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Philip Glass’s American Life


Glass Family: Philip Glass, left, was interviewed by his cousin, Ira Glass, Right. Image by Karen Leon

Listening to Philip Glass speak is akin to hearing his music — staccato and zigzagging in time. At the April 28 Glass on Glass gala at St. Ann’s Warehouse — a state-of-the-art theater space in Brooklyn’s waterfront DUMBO neighborhood —composer Glass was interviewed by his cousin, Ira Glass, National Public Radio host and producer of “This American Life.” The result was a fragmented concerto of words and music. Glass, who was born in Baltimore and is the grandson of Jewish immigrants from Lithuania, recalled: “My father was not an educated musician, but he taught me how to listen. He would say, ‘Hey, kid! I want you to hear this piece.” Glass expounded: “Music is linguistic ideas… .The theme would actually change the form… I could be obsessed with an idea for 10 years… I wanted a structure that decomposes itself.”  Having just revisited Woody Allen’s 2007 thriller “Cassandra’s Dream,” which features Glass’s exquisite score, the only “decomposing” that was evident was of some unsavory ill-fated characters.

Asked by his cousin, “How important was it for you to make something new?” Glass replied: “What’s new is the way we hear it… [the] conspiracy of the music… to hear it differently. When you name your children Walter or Henry, there was no Walter or Henry until you name them.” Attempting to explain his score for the film “Einstein on the Beach,” a segment of which he performed, Glass said: “I am just trying to get through the piece. The end becomes the beginning. The rhythm is the content. The subject of Einstein is how do you make Einstein? You try to take the narrative off the throne. For example, how is love connected to DNA? There is no clothesline to hang the emotion on without the DNA…. If you can’t count to eight, you can’t write ‘Einstein on the Beach.’” Crystal clear — I think. The evening ended with the Glass cousins performing Allen Ginsberg’s poem “The Wichita Vortex Sutra,” a 1966 anti-Vietnam War poem that Philip Glass and Ginsberg performed for years until the poet’s death. Glass was at the keyboard, and Ira read the poem. The private pre-concert reception was held in DUMBO’s newly renovated Clock Tower Condominium, which offers a spectacular view of New York Harbor. Minglers included event chairs Diane and Joseph Steinberg and Ilisa and Steven Reissman; St. Ann’s artistic director, Susan Feldman, and Jane and David Walentas, who helped transform DUMBO into a “happening” locale, with St. Ann’s as a cultural showcase. Also present was Forward reader and Brooklyn Borough President Marty Markowitz.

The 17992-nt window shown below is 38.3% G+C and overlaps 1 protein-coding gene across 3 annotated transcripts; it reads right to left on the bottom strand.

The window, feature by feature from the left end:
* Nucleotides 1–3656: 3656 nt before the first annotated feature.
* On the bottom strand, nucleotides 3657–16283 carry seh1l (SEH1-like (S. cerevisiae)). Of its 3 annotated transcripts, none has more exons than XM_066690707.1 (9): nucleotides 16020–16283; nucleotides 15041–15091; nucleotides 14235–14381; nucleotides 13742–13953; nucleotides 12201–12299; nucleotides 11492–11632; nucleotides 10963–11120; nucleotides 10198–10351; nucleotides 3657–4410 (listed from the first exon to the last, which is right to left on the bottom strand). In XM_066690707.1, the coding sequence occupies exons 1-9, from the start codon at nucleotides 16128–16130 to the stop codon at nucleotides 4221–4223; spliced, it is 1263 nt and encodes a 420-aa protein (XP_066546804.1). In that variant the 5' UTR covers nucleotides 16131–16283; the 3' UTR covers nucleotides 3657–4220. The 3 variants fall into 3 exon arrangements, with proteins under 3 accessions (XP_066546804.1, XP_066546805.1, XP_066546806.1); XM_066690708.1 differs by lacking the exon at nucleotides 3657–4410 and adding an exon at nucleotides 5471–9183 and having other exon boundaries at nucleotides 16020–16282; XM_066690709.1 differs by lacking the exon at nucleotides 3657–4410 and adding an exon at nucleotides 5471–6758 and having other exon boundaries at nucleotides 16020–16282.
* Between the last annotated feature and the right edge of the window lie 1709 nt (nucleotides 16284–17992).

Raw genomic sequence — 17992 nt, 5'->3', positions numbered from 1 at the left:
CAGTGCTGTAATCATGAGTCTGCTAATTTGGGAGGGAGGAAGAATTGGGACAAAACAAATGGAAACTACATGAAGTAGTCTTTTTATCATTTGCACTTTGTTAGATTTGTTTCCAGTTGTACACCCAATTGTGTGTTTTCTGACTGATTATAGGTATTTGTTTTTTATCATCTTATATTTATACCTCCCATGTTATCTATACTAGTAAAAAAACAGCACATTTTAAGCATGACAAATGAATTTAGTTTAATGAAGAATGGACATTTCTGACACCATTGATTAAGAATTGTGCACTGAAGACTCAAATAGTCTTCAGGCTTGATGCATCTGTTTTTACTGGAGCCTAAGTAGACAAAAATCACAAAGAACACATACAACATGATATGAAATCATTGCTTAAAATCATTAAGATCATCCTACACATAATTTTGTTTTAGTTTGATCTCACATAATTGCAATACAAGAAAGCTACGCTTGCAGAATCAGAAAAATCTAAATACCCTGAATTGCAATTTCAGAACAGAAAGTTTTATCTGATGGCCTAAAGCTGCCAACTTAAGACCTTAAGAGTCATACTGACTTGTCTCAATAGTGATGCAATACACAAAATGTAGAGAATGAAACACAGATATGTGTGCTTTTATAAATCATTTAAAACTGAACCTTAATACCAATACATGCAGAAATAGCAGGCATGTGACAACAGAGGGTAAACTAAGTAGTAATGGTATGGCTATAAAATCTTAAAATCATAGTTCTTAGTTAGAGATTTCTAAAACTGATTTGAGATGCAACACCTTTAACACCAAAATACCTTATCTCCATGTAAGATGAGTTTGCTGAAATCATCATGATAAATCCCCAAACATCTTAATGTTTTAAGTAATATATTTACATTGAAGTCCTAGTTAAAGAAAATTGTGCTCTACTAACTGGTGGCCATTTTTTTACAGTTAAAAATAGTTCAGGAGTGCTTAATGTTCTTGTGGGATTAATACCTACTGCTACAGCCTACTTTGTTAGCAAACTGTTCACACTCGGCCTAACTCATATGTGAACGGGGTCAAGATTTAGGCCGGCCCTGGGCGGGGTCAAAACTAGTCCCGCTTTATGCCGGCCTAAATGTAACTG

“Our mission is to care for the elderly of this city,” said the Jewish Association for Services for the Aged’s president, David Warren, at the organization’s April 23 gala. “JASA serves approximately 55,000 clients annually with food, housing, homecare, prevention of elder abuse, legal and political advocacy.… The impulse and philosophy that drives us,” Warren noted, “was articulated by Rabbi Abraham Heschel, who said: ‘The test of a people is how it behaves toward the old.

Affection and care for the old, the incurable. The helpless are the true gold mines of a culture.’” Following a scrumptious buffet at The Plaza, the evening was capped by Primary Stages’ apt production, “Chasing Manet,” starring Jane Alexander and Jane Cohen as uncooperative nursing home residents plotting a (successful) escape.

“We act for ourselves, for our own benefit,” was how Warren explained the “selfish or materialistic” subtext of those who support JASA. That is, we regard the community, our elderly neighbors, as an asset in the truest sense of the word. They are, after all, the repository, the bearers, of our language, our traditions, our culture and, in every important sense, the source of our own identity. As such, they are not merely an asset — they are a treasure.” Apropos, Warren cited his “godmother Dora Kaufman,” who was born in Lodz, Poland; spent 15 years in Australia, and died in 1991 at the age of 102. “Does anyone know who was [the U.S.] president the year she was born [1889]? Imagine the journey and arc of Dora’s life… what she experienced as life-changing innovations, the great swath of history to which she bore witness.”